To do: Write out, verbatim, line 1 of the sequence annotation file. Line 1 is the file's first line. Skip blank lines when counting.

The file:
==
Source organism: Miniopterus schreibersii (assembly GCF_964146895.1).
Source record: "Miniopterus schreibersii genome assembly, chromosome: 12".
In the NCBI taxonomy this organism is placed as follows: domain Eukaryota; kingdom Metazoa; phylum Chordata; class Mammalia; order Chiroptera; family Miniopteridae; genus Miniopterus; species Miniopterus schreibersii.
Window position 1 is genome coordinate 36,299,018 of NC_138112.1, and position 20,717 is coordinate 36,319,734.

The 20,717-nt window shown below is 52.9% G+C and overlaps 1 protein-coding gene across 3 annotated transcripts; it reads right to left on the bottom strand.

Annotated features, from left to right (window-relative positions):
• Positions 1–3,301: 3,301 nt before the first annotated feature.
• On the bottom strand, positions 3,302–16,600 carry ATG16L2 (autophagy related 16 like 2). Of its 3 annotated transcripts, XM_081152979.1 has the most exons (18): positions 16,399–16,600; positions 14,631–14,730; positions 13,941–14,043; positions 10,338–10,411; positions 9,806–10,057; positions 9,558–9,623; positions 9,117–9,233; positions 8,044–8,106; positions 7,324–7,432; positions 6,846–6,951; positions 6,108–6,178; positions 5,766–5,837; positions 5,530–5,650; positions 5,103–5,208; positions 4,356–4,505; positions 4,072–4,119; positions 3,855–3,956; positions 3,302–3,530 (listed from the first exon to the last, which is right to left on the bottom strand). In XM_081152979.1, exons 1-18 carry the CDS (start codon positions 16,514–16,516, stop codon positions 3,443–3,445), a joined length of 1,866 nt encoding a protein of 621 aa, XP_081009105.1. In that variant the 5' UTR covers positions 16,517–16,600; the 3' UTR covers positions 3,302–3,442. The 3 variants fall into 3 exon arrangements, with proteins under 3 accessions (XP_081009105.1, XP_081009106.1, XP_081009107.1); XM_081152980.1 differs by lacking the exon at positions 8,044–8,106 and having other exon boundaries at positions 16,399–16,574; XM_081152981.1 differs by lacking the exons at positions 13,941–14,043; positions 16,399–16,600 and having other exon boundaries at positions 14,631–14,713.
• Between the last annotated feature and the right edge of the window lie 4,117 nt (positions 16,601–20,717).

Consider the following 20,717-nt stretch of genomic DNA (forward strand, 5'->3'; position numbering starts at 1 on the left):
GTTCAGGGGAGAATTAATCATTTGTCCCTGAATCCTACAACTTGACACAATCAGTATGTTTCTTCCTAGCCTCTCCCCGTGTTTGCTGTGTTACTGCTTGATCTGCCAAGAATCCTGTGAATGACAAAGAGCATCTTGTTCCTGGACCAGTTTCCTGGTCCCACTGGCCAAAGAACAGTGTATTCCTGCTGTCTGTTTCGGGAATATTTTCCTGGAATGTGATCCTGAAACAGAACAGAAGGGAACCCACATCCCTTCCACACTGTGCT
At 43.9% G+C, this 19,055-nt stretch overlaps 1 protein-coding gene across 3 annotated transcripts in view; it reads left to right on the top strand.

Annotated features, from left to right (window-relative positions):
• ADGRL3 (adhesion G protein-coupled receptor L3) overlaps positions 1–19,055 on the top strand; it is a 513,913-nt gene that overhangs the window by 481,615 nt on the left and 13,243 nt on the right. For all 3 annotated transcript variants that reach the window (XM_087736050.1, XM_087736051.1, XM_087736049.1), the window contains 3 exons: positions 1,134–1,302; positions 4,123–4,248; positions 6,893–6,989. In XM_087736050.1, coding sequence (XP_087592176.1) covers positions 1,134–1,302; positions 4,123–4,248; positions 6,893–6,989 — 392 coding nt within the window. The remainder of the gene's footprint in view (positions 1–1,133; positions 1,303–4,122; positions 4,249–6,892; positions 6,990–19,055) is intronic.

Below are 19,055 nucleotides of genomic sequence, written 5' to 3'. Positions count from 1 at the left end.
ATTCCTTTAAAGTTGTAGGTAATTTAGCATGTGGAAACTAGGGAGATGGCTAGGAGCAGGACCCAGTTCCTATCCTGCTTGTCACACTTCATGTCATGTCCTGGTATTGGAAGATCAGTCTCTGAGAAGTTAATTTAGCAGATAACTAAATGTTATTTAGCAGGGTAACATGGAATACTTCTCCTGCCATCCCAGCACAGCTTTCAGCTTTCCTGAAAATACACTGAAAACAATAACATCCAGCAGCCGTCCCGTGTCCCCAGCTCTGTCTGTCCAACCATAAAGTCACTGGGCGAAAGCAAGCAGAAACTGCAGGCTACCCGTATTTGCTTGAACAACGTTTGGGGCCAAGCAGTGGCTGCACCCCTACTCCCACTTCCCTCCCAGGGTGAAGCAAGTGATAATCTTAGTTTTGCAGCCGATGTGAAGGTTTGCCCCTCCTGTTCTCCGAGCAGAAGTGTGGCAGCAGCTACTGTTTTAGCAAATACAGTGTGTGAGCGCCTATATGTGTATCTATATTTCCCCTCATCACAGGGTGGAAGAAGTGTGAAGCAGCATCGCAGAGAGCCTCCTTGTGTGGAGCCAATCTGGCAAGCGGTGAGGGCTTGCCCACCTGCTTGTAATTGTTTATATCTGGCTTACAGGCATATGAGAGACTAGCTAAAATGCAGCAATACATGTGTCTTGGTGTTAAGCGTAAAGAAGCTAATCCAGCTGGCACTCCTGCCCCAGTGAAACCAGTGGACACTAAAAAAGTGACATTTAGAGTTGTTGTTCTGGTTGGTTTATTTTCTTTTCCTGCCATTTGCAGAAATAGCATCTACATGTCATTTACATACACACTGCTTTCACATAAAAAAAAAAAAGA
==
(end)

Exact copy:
Source organism: Miniopterus schreibersii (assembly GCF_964146895.1).